Currently, IEC standards hold that the accepted method for gathering wind data involves the installation of in-situ measuring devices on meteorological masts, or met masts.
But the study carried out by Ecofys at a test site in Leylstad, Netherlands, found that the lidar "is suitable for field measurements as a replacement for cup anemometers in flat terrain".
Ecofys went on to say that "the calculated uncertainty in the lidar wind speed measurements is ... in line with high quality anemometry [wind measurement]".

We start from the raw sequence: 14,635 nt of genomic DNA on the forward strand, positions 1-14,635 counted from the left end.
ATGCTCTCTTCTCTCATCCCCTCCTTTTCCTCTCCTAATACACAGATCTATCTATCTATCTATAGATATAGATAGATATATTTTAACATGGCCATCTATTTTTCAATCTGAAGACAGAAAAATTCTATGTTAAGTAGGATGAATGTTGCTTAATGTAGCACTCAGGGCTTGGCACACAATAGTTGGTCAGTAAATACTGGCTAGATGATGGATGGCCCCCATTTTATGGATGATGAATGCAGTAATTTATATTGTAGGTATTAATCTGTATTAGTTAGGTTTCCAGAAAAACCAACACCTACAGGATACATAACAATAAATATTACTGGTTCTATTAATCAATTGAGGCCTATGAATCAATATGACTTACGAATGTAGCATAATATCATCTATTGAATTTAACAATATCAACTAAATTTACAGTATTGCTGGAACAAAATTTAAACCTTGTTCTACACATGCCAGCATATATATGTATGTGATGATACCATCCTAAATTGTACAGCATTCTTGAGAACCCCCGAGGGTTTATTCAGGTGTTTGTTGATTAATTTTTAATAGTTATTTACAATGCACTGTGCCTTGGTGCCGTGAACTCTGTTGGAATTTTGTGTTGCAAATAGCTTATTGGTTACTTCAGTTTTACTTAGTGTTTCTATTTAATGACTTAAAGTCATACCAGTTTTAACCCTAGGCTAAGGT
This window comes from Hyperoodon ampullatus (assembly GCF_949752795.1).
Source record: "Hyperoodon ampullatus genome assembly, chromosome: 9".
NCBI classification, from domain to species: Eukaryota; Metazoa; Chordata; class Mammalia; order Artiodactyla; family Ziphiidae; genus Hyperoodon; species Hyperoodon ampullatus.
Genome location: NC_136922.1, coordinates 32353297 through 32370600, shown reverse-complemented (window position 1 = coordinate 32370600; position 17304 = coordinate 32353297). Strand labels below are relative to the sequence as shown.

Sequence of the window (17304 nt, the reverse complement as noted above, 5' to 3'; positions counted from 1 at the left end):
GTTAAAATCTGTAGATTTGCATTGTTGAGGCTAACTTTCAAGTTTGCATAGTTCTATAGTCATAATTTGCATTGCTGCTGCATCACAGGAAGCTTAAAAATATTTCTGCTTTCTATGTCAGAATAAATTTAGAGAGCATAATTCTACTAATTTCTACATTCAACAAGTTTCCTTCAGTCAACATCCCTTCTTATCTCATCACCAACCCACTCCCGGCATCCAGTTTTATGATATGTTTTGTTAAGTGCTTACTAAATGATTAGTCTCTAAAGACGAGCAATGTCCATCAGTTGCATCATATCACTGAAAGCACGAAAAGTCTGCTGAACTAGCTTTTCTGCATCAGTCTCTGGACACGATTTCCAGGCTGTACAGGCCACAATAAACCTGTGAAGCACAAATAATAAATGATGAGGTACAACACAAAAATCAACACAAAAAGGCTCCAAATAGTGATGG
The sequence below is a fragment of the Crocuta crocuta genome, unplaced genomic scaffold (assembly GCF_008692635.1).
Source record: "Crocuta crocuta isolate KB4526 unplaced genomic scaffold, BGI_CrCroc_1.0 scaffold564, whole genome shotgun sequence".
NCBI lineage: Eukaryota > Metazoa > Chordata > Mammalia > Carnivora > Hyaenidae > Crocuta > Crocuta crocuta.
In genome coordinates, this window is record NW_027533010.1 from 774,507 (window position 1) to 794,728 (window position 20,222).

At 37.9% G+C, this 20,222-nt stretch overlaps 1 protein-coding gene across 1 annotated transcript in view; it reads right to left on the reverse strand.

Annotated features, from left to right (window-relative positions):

The lidar was also found not to be affected to a significant degree by external factors such as rain and vertical wind speeds.
Lidar technology, which uses lasers to measure distance and speed, is used to measure wind characteristics onshore and on fitted to platforms offshore.
It can be used to measure wind from 10 metres up to 300 metres above ground to inform wind quality studies during the development and operation of wind farms.
The devices can be linked up so that the wind turbine's control systems knows in advance, the nature of approaching wind and as such can optimize its operation.